- Disrupted work-life balance: Balancing the work and personal life has become a major issue during this period. Extended hours of work just to finish off the task has led to work-life balance going into a toss.
- Uncertain future: Uncertainty about one’s career prospects for the future can be frustrating and worrying. The uncertainties have been heightened due to decreased research funding, laboratories closing down etc., all resulting due to the pandemic.
- Financial uncertainty: Often, in academia, researchers are underpaid and funds are available for short time periods, leading to financial insecurity. This is one of the major unfavorable outcomes of the pandemic.
- Frequent evaluation: The constant reports to faculty and funders put extra pressure on researchers. While working from home, researchers are facing constant monitoring which might be giving them anxiety and extra pressure.
- Competitive atmosphere: Resources are scarcer and limited due to the locked down condition. Besides this, the competition for funding is enormous. Postdocs and PhDs are under more pressure to be productive while working from home.
Here’s How You Can Beat the Anxiety & Depression
Here are a few tips as to how you can preserve the mental health while working from home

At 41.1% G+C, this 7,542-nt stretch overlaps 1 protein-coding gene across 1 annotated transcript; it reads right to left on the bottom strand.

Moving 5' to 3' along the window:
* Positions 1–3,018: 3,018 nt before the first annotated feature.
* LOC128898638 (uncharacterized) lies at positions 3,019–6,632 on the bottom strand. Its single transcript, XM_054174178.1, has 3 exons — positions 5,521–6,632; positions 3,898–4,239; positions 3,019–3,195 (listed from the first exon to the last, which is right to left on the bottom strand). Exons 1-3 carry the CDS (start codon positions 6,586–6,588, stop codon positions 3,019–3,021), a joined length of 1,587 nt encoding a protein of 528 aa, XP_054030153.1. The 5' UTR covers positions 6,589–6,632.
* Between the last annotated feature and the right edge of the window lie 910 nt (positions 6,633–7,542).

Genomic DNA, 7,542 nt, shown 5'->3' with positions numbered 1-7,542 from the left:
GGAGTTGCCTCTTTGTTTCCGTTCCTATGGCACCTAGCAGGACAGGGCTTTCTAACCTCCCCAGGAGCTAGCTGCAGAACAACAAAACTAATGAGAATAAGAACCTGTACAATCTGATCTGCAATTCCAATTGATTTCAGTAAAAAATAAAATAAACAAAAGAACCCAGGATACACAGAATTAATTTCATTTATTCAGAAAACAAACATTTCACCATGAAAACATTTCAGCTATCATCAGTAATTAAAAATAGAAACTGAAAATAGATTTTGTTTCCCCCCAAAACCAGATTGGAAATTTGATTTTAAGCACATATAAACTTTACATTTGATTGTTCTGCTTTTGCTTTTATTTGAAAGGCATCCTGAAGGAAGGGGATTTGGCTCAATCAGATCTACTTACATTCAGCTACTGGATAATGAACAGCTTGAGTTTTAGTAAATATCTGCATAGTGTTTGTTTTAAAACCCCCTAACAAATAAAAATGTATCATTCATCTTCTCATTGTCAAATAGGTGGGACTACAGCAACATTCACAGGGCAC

- Have separate areas for work and play: It is recommended to have a dedicated workspace to help you stay focused when working remotely. Having separate areas for work and play also makes it easier to mentally move from work mode to home mode.
- Don’t use your work computer in your free time: Just like having different locations for work and private life, it’s important to separate your work tools from your play tools. The most obvious example is your laptop. Make sure you don’t use the laptop where you are drafting your manuscript for any other activity.
- Go for a walk after the workday is over: Unless you live in an area where you’re not allowed to go outside during the lockdown, go out for a walk or for a bike ride as soon as the workday is over. This will help you mentally switch to “home mode” by getting you focused on a different activity, thereby relaxing your mind.
- Do some free-hand exercise to keep both your body and mind healthy: If you cannot go out, do some exercises or stretches at home. Not only will physical activity help you divert your mind from work, but it will help you stay in shape and help you relax.
- Plan your after-work time: When everyone is locked in and there isn’t much life outside your home, it’s difficult to break yourself away from work. So it is very essential to keep a check on what you are doing after work. Make plans beforehand so that it makes you look forward to finishing off the work.
Finally, we have to remember we are in this together. So we have to make sure that our as well as other’s mental health is also being protected. In order to do that, we have to stay in touch, keep connecting and talking to each other. Please let us know your thoughts in the comments section below.